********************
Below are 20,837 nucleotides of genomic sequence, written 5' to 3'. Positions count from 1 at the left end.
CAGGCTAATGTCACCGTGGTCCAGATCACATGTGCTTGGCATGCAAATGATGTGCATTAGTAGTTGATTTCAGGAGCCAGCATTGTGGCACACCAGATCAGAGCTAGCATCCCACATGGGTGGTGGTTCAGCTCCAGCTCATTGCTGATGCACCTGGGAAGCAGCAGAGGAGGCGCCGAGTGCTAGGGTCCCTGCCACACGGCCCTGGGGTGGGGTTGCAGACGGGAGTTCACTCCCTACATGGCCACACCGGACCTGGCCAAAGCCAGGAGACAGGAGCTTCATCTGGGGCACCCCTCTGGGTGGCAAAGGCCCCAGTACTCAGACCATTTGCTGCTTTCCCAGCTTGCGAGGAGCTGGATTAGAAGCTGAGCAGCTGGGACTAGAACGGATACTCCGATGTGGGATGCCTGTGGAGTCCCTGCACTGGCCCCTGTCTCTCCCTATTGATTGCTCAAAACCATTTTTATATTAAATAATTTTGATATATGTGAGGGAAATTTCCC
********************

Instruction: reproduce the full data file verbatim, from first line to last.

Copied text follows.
Below are 20,837 nucleotides of genomic sequence, written 5' to 3'. Positions count from 1 at the left end.
CAGGCTAATGTCACCGTGGTCCAGATCACATGTGCTTGGCATGCAAATGATGTGCATTAGTAGTTGATTTCAGGAGCCAGCATTGTGGCACACCAGATCAGAGCTAGCATCCCACATGGGTGGTGGTTCAGCTCCAGCTCATTGCTGATGCACCTGGGAAGCAGCAGAGGAGGCGCCGAGTGCTAGGGTCCCTGCCACACGGCCCTGGGGTGGGGTTGCAGACGGGAGTTCACTCCCTACATGGCCACACCGGACCTGGCCAAAGCCAGGAGACAGGAGCTTCATCTGGGGCACCCCTCTGGGTGGCAAAGGCCCCAGTACTCAGACCATTTGCTGCTTTCCCAGCTTGCGAGGAGCTGGATTAGAAGCTGAGCAGCTGGGACTAGAACGGATACTCCGATGTGGGATGCCTGTGGAGTCCCTGCACTGGCCCCTGTCTCTCCCTATTGATTGCTCAAAACCATTTTTATATTAAATAATTTTGATATATGTGAGGGAAATTTCCC